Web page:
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Melissa & Dave - Adventures at Sea

Index of Interesting Blog Posts

Most Amazing

 A Lone Humpback Whale    

 Panama Canal Crossing

 Isla Talon


 French pastries delivered?!

 El Salvadorian chicken boat

 America's Cup Races

 French Canal Boat


Emotional or Funny

 Reaching the Canal

 We can't catch a thing

 Flying the Dingy

 Snakes on a boat Part 1

 Snakes on a boat Part 2

 Melissa can't fly a Spinnaker

 Embarrassing laundromat trip


 Helping the Mexican bureaucracy

 Squid attack!


Best Land Side Trips

 Caiman Capture!

 Swimming in the Amazon River

 Arches National Park

 Machu Picchu

 Best Zip Line

 Paying our first bribe

 Seeing our first wild monkeys

 Evening in Tlaquepaque

 Melissa attacked by monkeys

 Most beautiful cities in the world

 Oaxaca market day

 Monte Alban ruins

 El Salvadorian wedding

 Copan ruins

Scary Stuff

 A bump in the night

 Remind me why Greece is fun?

 Tried to kill the boat owner

 Getting caught in a fishing line

 Apsaras tries to sink herself

 Dark and stormy night at sea

 Fire aboard the boat!

 A scary marina entrance

 Michoacan Mexico Unrest

 Engine trouble at sea at night

 Automatic weapons fire?

 Frogman Mike


The MacGyver Stories

 Debugging the starter problems

 Outwitting the Panama Canal

 Bringing back the icemaker

 Fixing Saltydog's autopilot

 Saltydog gets a new navigation system

 Towing a boat across the bay

 SSB Seminar

 Stabbed by a broken beer bottle in Mexico

 Autopilot failure in Alaska

 Removing the washer/dryer

 Where is that leak anyway?

 The day Dave wanted to sell the boat

Rescue Stories

 Paddleboard Rescue

 Rescue on the Amazon River

 Fuel transfer at sea

 Aground & Rescue of Joint Decision

 Day 1 and Day 2 of fixing the generator




Current Journey - RSS Feed at http://svapsaras.com/entries.atom

Sunrise on Bandaras Bay

Melissa was up working early this morning.  She got out the good camera to capture the sunrise over the ocean.

Gluten Free Olive Bread


  • 1 ¼ cup warm water (about 110° F)
  • 1 ½ tsp active dry yeast
  • 1 tsp sugar
  • 3 cloves garlic, finely chopped
  • 2 cups (300 grams) gluten free flour blend
  • 2 tsp guar or xanthan gum (omit if in blend)
  • tsp kosher salt
  • ½ tsp ground black pepper
  • ½ tsp Italian seasoning
  • 1 Tbs fresh rosemary, finely chopped (If you don't have fresh rosemary, you can substitute 2 tsp dried rosemary.) 
  • 1/2 cup sun dried tomatoes, coarsely chopped
  • 1/2 cup olives, cut in half
  • 2 Tbs Olive oil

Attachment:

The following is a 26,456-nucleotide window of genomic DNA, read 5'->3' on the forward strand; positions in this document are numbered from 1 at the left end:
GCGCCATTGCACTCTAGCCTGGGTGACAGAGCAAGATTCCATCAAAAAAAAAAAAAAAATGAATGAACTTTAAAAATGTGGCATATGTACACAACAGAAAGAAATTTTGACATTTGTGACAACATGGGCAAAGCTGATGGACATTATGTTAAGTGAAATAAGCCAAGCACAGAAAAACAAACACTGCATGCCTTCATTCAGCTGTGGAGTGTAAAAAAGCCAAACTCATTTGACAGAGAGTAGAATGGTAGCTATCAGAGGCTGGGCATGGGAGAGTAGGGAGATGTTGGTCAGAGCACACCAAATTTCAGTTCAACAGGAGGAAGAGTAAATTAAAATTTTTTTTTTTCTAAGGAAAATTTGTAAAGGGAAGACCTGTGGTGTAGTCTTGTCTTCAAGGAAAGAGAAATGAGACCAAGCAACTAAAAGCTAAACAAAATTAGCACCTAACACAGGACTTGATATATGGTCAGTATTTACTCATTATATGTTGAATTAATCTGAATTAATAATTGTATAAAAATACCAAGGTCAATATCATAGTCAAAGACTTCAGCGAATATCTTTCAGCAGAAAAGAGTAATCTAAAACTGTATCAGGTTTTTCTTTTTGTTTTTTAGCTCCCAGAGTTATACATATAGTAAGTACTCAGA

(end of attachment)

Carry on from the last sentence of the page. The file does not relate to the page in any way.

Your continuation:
Top of Bread

  • 1 ½ tsp olive oil
  • ¼ tsp kosher salt


  • Put 2 Tbs Olive oil in cast iron skillet (if you don't have cast iron, use a 6-inch round oven safe dutch oven or bowl).  Heat on stove, add garlic cook 1 minute till fragrant.
  • If you don't have a warm spot to place the dough to proof, set your oven to the 'Proof' setting, which is about 100° F.
  • In a small bowl, combine warm water (about 110° F), sugar and yeast. Gently stir and set aside for 5-10 minutes. The yeast should start to bubble and foam at the top, which indicates your yeast is good!
  • In a stand mixer, combine gluten free flour, guar gum, salt, black pepper, Italian seasoning, and chopped rosemary until mixed (about 30 seconds).
  • Once the yeast has become bubbly and foamy, pour into the flour mixture. Add 2 Tbs garlic olive oil prepared in step 1. Mix on medium speed for 2-3 minutes, scraping down the sides if needed. The dough will be sticky.  Fold in sun dried tomatoes and olives.
  • Transfer the dough to your prepared cast iron skillet. Using a spatula (get it wet to help prevent sticking), gently mound the dough into a ball, smoothing out the dough as you go. The ball should be about 4 inches in diameter.
  • Using the remaining 1 tsp olive oil, gently rub it over the dough (this prevents the dough from drying out as it will not be covered during proofing. It also helps the bread develop a crispy crust.) Place the pan in a warm spot (I like the proof setting on my oven!) and allow the dough to double in size. This can take anywhere from 35-45 minutes, depending on the temperature. Keep an eye on the dough starting around 35 minutes to make sure it hasn't developed beyond your pan.
  • Toward the end of the dough proof, preheat your oven to 425° F (removing the pan from the oven if necessary).
  • Sprinkle remaining ¼ tsp kosher salt on the dough. If desired, make two slashes with a sharp knife on the top (purely decorative), but be careful not to slash too deep. Place in oven and bake for 30-35 minutes, or until the outside crust is lightly browned.
  • Remove from oven and allow to cool slightly before tearing into.
  • Eat warm as is, or, our family favorite is to dip the bread into a small plate of olive oil and balsamic vinegar. This bread is best eaten the day of!

Batteries and Solar Lecture